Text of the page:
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Tens of thousands of repeat offenders to be spared jail under government plans

Government plans to put an end to short prison sentences will mean about 30,000 repeat offenders will be spared jail every year, a new Civitas analysis shows.
The proposals will result in non-custodial sentences for about 34,000 offenders who would currently receive prison terms of less than six months. They include thieves, burglars, drink-drivers and those caught in possession of knives and drugs.
No more than about 4,000 of these are first-time offenders, meaning at least about 30,000 of the short prison terms that are being abolished are for repeat offenders.
The findings raise serious questions about the implications for public safety of failing to keep so many repeat offenders off the streets, even for relatively short periods of time.
The report’s author, Peter Cuthbertson, writes:
‘Rory Stewart claims that ending sentences below six months would help respectable people to hold on to their jobs and reputations. In reality, his own department’s data makes clear that it would mean tens of thousands more hardened criminals avoiding prison.
‘It would mean far more victims of burglary and shoplifting, drink driving and knife crime. The government must now consider the evidence, rather than proceed any further with plans for an effective amnesty for burglars, shoplifters and other prolific criminals.’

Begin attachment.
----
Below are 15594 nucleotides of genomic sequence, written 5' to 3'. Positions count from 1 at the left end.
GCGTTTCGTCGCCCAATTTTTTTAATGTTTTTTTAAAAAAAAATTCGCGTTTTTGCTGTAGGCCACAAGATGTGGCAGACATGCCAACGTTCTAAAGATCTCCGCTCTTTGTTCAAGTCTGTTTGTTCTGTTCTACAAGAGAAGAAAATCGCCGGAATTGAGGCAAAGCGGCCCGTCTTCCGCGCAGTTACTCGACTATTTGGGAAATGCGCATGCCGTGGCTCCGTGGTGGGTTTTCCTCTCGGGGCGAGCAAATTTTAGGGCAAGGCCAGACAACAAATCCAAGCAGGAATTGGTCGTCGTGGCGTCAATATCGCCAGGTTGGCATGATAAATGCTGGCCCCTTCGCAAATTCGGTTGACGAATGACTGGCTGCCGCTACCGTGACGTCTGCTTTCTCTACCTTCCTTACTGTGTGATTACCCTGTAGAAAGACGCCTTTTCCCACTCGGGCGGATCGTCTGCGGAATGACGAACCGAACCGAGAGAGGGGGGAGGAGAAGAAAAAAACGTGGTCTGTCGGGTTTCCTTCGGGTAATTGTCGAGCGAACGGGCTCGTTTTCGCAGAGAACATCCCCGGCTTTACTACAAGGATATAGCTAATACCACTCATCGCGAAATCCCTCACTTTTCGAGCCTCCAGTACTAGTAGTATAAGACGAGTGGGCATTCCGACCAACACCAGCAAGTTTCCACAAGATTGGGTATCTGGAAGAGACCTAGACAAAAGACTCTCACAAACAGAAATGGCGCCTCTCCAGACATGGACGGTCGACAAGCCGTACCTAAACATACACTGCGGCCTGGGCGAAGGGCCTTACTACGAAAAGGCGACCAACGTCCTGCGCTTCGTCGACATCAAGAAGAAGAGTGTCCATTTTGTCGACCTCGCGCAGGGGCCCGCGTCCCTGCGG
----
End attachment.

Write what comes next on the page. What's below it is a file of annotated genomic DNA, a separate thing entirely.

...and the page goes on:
The paper describes how the sentencing reforms – which would end prison sentences of less than six months for all but violent and sexual offenders – would:
  • Mean non-custodial sentences for 83% of those caught in possession of a knife, up from 70%.
  • Allow 58% of burglars to avoid prison, up from 44% presently.
  • Cause custodial sentences for shoplifting to fall from 21% of offences to less than 1%.
  • Effectively remove the threat of prison for any kind of drug possession (a charge often used by police against drug dealers when more substantive charges seem unlikely to stick).
  • Reduce the number of drink and drug drivers sent to prison from one in 50 to one in 2000.

In addition, Cuthbertson describes how the reforms will also fail to keep many violent and sexual offenders off the streets because it is usually the same individuals who are responsible for the offences are that are to be dealt with more leniently.

‘The courts following an extremely misguided understanding of who is committing violent and sex offences,’ Cuthbertson writes.
‘While the government implies that its policy will be tough on those committing these offences, in fact it is overwhelmingly the same criminals committing all types of offence. Burglars avoiding prison means violent offenders avoiding prison because it is the same criminals doing both.’

Ending Short Prison Sentences: An amnesty for prolific thieves and burglars?

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